It may not seem like a lot, but that sort of thing can be much more effective than you’d imagine. Any writer appreciates knowing there’s someone out there rooting for them.

So what does this have to do with you? Easy. Take it upon yourself to do that for other writers you know; probably would take you all of ten seconds. And I bet you can think of least a dozen people for whom you could do this.

I’m not necessarily a big believer in “good deeds build good karma”, but there’s nothing wrong with just being a nice person, right?

And speaking of being nice to people, a couple of items added to the bulletin board this week:

-Author Cali Gilbert is happy to announce the release of her 8th book, the historical fiction Timing the Tides. The book is available for pre-order in both hard copy and Kindle versions.

-Writer/webcomic creator Gordon McAlpin has launched a crowdfunding campaign to create an animated short based on his webcomic Multiplex, which recently wrapped up a very entertaining 12-year run. Donate if you can!

Hopefully not too seldomly heard

callahan
Thanks, Harry! I’m glad you liked it.

So how’s your November writing project coming along?

Mine’s not too bad.

I’m a few scenes into Act 2, and things seem to be progressing smoothly, including coming up with a strong and slightly expository scene at the spur of the moment. Daily page output is fluctuating, but relatively steady; not sure if I’ll have a completed draft by month’s end, but think I’ll at least be mighty close.

This script is actually part of a collaborative effort (more on how that came about another time), so I sent the first ten pages to the other person, just to let them know how it was going.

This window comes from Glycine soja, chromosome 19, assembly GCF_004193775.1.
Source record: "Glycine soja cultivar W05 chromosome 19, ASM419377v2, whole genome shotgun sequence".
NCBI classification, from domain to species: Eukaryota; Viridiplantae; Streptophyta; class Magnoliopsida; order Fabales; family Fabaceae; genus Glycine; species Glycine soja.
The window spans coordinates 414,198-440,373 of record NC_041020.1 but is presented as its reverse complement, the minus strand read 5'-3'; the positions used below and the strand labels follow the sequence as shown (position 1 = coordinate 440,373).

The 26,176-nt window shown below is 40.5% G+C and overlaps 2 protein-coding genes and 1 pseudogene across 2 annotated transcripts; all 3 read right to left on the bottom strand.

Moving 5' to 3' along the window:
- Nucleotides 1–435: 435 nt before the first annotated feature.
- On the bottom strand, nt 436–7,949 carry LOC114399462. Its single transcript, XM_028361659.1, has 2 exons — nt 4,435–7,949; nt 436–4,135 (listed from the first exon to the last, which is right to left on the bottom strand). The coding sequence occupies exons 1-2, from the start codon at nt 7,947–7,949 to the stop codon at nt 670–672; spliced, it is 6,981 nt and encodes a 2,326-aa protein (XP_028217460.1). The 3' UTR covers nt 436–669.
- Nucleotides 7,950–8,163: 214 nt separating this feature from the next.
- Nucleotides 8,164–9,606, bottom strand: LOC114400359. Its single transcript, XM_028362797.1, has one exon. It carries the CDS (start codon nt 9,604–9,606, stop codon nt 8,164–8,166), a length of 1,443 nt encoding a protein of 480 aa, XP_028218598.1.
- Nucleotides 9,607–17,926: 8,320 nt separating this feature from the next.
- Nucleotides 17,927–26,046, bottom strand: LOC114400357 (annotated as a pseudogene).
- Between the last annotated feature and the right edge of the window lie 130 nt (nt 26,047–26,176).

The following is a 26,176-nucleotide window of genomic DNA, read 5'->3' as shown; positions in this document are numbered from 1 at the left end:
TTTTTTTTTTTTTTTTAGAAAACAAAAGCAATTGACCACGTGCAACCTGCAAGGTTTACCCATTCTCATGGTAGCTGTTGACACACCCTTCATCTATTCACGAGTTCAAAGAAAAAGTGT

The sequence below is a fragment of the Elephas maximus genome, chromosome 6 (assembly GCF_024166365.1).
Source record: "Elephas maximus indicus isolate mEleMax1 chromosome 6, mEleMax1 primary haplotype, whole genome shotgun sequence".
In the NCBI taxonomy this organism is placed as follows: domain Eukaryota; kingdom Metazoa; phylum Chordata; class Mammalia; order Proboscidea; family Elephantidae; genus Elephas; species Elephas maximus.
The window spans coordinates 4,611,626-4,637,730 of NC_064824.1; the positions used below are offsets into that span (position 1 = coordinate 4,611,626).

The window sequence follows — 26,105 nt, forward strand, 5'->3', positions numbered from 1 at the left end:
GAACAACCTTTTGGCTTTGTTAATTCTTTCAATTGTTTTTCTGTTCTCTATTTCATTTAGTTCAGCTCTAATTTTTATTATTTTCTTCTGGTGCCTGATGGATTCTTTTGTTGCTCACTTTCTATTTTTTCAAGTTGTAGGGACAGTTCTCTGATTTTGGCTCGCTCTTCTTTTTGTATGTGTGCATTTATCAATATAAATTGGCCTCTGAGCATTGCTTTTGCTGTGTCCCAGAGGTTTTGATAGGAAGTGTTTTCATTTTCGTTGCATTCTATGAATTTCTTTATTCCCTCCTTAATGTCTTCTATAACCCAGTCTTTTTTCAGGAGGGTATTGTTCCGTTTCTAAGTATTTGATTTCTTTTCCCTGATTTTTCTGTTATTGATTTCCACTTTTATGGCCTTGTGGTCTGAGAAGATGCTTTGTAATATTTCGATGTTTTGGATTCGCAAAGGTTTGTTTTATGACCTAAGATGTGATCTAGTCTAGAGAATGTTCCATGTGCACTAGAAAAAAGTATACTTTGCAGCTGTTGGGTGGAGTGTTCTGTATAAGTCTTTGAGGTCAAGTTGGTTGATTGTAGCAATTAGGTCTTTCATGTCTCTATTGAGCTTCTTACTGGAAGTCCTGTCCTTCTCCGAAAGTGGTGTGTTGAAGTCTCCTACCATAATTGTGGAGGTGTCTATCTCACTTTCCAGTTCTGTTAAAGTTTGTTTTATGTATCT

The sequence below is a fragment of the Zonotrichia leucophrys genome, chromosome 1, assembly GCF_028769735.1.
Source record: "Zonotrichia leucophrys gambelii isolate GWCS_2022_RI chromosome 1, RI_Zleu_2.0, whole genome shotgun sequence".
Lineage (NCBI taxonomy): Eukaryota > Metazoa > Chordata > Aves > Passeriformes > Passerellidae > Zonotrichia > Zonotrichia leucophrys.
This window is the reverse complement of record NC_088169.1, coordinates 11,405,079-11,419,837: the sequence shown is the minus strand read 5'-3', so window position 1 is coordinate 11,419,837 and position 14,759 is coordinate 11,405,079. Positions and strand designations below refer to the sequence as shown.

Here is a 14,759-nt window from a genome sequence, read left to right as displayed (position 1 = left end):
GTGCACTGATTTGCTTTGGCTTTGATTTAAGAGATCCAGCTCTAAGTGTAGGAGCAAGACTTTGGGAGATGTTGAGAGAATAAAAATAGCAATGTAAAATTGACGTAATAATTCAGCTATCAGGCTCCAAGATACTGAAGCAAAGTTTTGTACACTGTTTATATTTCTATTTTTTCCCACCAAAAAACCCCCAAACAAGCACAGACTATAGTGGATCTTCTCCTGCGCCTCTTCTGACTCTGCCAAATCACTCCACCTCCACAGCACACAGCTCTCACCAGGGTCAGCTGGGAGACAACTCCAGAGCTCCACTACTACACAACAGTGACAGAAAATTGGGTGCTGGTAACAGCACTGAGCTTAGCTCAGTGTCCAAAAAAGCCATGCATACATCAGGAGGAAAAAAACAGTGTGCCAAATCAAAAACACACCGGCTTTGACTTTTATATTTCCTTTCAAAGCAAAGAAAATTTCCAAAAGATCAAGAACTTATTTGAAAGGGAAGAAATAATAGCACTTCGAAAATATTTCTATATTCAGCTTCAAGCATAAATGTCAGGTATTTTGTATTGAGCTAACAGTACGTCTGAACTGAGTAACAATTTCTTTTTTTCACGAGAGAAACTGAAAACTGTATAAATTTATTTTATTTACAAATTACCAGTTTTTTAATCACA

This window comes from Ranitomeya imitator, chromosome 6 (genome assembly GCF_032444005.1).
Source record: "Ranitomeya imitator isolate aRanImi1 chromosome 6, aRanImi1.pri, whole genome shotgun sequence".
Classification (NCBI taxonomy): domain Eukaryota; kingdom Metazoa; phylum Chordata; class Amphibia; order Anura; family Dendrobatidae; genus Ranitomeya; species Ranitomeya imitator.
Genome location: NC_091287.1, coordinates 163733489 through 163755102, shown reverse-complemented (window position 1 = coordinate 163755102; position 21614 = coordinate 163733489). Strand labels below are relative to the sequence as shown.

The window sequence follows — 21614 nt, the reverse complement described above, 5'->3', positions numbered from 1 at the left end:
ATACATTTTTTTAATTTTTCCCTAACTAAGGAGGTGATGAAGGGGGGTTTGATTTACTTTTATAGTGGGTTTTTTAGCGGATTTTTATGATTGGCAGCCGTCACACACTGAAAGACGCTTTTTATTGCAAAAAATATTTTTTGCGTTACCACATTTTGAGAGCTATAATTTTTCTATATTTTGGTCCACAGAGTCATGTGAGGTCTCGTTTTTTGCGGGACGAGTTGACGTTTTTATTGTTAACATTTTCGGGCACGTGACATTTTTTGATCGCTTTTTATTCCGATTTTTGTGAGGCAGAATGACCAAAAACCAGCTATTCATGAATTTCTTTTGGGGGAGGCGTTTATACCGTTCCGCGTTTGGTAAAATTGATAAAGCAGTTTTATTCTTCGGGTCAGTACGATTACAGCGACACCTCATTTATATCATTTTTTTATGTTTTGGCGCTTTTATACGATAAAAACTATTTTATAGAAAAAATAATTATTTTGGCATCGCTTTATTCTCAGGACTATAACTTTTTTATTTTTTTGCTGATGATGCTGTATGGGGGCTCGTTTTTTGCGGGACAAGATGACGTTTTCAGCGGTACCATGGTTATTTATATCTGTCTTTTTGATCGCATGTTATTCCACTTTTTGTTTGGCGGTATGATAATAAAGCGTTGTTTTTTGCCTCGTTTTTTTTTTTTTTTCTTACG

Their response arrived the following morning.

“Fucking amazing! You are definitely on the right path. Amazing job!”

There was more to it, but I believe that accurately sums it up. They like what I’ve done so far, which in turn buoys my confidence, thereby inspiring me to keep charging ahead. Encouragement combined with enthusiasm is contagious.

Added bonus – several voicemails since then mentioning how they’re been reading those pages a couple of times a day and can’t help but feel a thrilled sense of anticipation about the rest of the script, along with its potential.

No complaints from yours truly about dealing with a case of the warm fuzzies.

A writer always hopes people like what they’ve written. True, not everybody will, but if some positive comments come from another writer whose opinion you value, wouldn’t that give you a little boost?

Who doesn’t appreciate a little vindication for all the hours put into getting to this point? We all know how much effort it takes to write something, let alone something that garners a positive response.

When I’m asked to read something, I’ll be honest with my thoughts on it. I’ll make appropriate suggestions of how it could be improved (which is usually the reason we’re being asked to read in the first place). But if I think it’s good, I won’t hesitate to say so. I will gladly point out what I liked and why I liked it.

Your readers are more than happy to give you positive feedback and words of encouragement, but they won’t do it because they like you or you’re their friend. They will do it because the material you wrote earned it.

And they’ll want you to keep doing it. And you’ll want to too.